From 1890 until she retired in 1922, Laura Anne Fry developed an arts curriculum that, as Judith Vale Newton and Carol Ann Weiss assert in “Skirting the Issue: Stories of Indiana’s Historical Women Artists,” attracted “so many students to the art department and the university as a whole that [Purdue’s] enrollment outnumbered their primary in-state competition, Indiana University.”
A ceramicist, woodcarver, chemist, and entrepreneur who designed pottery for Rookwood in Cincinnati prior to arriving at Purdue, Fry taught Boilermakers when the Arts and Crafts Movement – and American Art Pottery especially – reached the zenith of international renown.
“The fashion for art pottery lasted just a short while – from the 1870s until just after World War I – but it became so popular that it was manufactured in the United States. Several serious and innovative potteries were founded in that period, the largest and most famous of which was the Rookwood Pottery of Cincinnati,” noted Carol Prisant in “Antiques Roadshow Primer.”
Together with St. Louis’ Scott Joplin ragtime piano, Chicago publisher and editor Harriet Monroe’s “Poetry: A Magazine of Verse,” Frank Lloyd Wright’s prairie homes, Louis Sullivan’s steel-frame skyscrapers in Chicago and St. Louis, and Wisconsin-born Gustav Stickley’s Mission-style furniture, Rookwood ceramics placed Midwestern culture on the world stage in the late 19th and early 20th century.
As we celebrate our sesquicentennial, it is appropriate to remember Laura Anne Fry, a prominent artist and faculty member when Purdue was young. To learn more about her life and work, I contacted Laura F. Fry. Besides her role as senior curator of art at Tulsa’s Gilcrease Museum, and author of a master’s thesis on Laura Anne, Laura F. Fry is also the great-great niece of her namesake and her family’s unofficial historian.
Q: Please respond to the following passage about your ancestor that appeared in Robert W. Topping’s “A Century and Beyond: The History of Purdue”:
Another early faculty member in the [Purdue President Winthrop E.] Stone administration was Professor Laura Anne Fry. Though she had none of the conventional degrees, Professor Fry was an extremely talented New Yorker who had been a pupil of William H. Fry in wood carving, William Chase in painting, Kenyon Cox in drawing, and Lewis T. Rebisso in sculpture. She lived in Ladies Hall, the name given to what had been known originally as the Boarding Hall and what had become essentially the woman students’ residence.
Why do Purdue histories emphasize Laura Anne Fry’s training with male artists, and why is Fry incorrectly listed as a “New Yorker?”
A: In 1890, Laura Anne Fry became a professor of industrial arts at Purdue University. She was 33 years old, a leading American ceramic artist, inventor, and teacher. She had helped found the
American Art Pottery movement in Cincinnati in the 1880s, had shown her artwork in national exhibitions, and had earned a U.S. Patent for a new spray technique of applying glaze colors to pottery.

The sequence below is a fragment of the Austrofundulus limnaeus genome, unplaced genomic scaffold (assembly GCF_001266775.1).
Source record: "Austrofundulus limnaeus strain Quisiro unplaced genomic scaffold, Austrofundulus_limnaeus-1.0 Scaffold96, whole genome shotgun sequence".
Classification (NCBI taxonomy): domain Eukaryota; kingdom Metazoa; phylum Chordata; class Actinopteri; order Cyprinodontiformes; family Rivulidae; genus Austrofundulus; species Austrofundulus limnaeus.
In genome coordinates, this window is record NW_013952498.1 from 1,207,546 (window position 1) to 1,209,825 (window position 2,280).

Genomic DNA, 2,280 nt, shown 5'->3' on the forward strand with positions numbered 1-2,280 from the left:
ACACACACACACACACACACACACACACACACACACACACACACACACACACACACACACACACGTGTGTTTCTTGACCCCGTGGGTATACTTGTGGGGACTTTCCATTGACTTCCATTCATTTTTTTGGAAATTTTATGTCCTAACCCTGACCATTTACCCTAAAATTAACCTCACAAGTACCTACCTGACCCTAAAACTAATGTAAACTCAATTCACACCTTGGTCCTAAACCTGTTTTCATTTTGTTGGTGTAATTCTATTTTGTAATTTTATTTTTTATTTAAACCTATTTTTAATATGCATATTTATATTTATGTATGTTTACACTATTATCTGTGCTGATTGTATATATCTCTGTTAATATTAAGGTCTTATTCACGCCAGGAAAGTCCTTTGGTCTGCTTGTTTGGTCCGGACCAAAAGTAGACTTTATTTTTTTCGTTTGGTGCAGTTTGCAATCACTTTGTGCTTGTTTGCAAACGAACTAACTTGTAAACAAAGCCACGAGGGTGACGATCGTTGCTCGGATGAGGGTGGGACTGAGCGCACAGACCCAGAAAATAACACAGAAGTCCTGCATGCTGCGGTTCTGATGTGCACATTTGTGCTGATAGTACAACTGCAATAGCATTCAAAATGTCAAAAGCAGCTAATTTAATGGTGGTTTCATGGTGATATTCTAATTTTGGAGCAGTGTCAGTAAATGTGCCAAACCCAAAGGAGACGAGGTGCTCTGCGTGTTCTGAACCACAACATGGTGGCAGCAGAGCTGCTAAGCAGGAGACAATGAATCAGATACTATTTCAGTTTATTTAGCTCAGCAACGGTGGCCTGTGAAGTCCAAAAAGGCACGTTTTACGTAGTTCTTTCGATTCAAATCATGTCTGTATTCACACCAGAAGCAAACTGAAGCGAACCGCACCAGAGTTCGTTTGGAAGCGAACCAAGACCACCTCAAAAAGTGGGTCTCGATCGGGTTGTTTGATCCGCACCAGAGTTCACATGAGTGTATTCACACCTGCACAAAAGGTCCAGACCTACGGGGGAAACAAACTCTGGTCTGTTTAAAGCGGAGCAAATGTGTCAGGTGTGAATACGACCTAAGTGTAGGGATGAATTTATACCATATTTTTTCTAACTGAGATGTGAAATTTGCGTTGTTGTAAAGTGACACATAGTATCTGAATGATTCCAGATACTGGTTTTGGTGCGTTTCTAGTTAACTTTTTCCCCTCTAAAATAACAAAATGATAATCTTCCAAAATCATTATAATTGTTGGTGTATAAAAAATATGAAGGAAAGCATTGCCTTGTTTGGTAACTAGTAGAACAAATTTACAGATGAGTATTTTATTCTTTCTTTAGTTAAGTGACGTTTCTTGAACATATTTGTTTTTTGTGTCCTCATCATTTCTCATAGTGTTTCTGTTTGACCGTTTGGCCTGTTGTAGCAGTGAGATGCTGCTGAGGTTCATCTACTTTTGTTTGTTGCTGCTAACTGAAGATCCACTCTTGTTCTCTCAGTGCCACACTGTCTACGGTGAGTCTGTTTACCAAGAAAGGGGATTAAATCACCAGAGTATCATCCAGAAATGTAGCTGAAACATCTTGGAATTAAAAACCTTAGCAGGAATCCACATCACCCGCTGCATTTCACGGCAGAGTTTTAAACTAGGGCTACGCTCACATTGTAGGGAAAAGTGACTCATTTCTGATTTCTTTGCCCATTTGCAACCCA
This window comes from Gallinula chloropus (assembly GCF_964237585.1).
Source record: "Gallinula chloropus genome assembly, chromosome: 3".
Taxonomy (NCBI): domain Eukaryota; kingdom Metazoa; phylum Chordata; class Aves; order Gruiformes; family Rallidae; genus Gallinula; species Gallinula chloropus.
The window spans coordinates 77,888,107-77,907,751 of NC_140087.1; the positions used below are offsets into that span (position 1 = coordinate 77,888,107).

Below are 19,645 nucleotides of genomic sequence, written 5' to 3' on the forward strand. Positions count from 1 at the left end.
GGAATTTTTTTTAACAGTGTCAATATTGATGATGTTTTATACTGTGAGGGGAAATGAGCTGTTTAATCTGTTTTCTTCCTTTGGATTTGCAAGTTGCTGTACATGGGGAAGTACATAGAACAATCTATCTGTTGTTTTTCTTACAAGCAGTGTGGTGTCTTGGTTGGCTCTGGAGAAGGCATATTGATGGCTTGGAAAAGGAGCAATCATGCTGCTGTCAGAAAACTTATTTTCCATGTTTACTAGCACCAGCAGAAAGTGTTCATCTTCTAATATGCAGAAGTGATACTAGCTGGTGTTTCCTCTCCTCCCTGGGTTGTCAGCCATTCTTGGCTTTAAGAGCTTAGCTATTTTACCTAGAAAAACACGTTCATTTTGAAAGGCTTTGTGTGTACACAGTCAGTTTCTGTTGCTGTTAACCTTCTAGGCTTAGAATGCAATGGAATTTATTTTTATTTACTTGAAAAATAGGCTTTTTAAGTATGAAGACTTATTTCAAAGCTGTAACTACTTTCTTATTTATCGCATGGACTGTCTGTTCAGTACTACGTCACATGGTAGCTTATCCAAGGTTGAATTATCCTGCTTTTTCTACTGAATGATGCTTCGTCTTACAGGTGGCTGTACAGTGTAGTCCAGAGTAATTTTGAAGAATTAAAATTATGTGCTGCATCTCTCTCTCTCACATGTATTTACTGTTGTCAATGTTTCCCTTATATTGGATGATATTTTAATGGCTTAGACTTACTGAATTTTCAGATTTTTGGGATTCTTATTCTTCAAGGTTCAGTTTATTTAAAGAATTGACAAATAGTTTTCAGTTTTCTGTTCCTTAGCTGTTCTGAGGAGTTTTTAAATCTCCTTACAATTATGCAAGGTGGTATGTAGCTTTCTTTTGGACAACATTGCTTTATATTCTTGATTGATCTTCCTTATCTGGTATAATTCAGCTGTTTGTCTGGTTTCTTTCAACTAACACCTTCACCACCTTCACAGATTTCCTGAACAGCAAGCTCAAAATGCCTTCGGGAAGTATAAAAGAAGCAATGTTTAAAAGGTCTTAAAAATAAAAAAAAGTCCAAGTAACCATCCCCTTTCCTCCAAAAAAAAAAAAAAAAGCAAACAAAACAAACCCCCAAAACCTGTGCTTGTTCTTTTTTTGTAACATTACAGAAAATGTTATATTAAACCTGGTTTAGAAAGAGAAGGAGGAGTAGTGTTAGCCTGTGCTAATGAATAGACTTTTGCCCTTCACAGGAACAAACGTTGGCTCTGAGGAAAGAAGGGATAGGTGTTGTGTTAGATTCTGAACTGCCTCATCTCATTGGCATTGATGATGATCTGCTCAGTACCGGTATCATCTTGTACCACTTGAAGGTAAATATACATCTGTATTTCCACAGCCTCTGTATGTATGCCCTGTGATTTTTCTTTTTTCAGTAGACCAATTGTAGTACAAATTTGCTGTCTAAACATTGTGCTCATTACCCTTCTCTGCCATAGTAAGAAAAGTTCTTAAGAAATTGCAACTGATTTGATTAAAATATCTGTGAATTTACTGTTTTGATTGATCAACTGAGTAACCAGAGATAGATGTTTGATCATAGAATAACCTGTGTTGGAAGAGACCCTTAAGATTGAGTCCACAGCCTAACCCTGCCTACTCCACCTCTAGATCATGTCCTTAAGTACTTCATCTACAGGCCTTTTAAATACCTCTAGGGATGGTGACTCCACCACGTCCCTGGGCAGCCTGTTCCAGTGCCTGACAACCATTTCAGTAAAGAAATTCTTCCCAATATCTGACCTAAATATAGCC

Fry was a successful professional artist in an era when women were actively discouraged from pursuing any profession at all. However, Fry’s art career also laid bare the gender biases of the late 19th century. Through personal experience, she fully understood that American society tended to value men’s work far more than work by women, and as a result, Fry became a fierce advocate for her fellow women artists.
Although she had no formal college degree, Fry’s varied training and professional experience qualified her to teach at a university level. While she had studied art with several female artists and started her art career in Cincinnati, in Purdue’s “Debris” yearbook Fry instead listed her training with male artists and noted her membership with the Art Students’ League of New York – perhaps recognizing that these qualifications would earn greater respect from the academic community.
As a result, a Purdue historian in 1988 incorrectly assumed that Fry was a “New Yorker” when, in fact, she was born in Indiana and spent the vast majority of her life and career in Indiana and Ohio. Today, I hope to set the record straight for my own great-great aunt and namesake.
Q: What role did Laura Anne Fry’s family play in fostering her arts training and supporting her art career?
A: Like many women artists from across Western art history, Laura Anne Fry was first introduced to art through her family. Her father, William Henry Fry, and grandfather, Henry Lindley Fry, provided her earliest artistic training and encouraged Fry to pursue a professional career.
Henry and William were both trained as woodworkers and cabinet-makers in England, and both embraced social reform issues and were members of the Swedenborgian Church – a noted denomination for many 19th-century intellectuals. They emigrated from England to Cincinnati in 1850, where they established a woodcarving studio and eventually a woodcarving school in the 1870s.
Most of their students were women, and the Frys actively supported women’s rights in the late 19th century.
Laura’s family recognized and encouraged her early artistic talent. Her father and grandfather trained her in woodcarving, following design principles established by the English Arts & Crafts Movement – seeking inspiration in the natural world and in a variety of historical styles, and prizing hand craftsmanship over industrial mass production.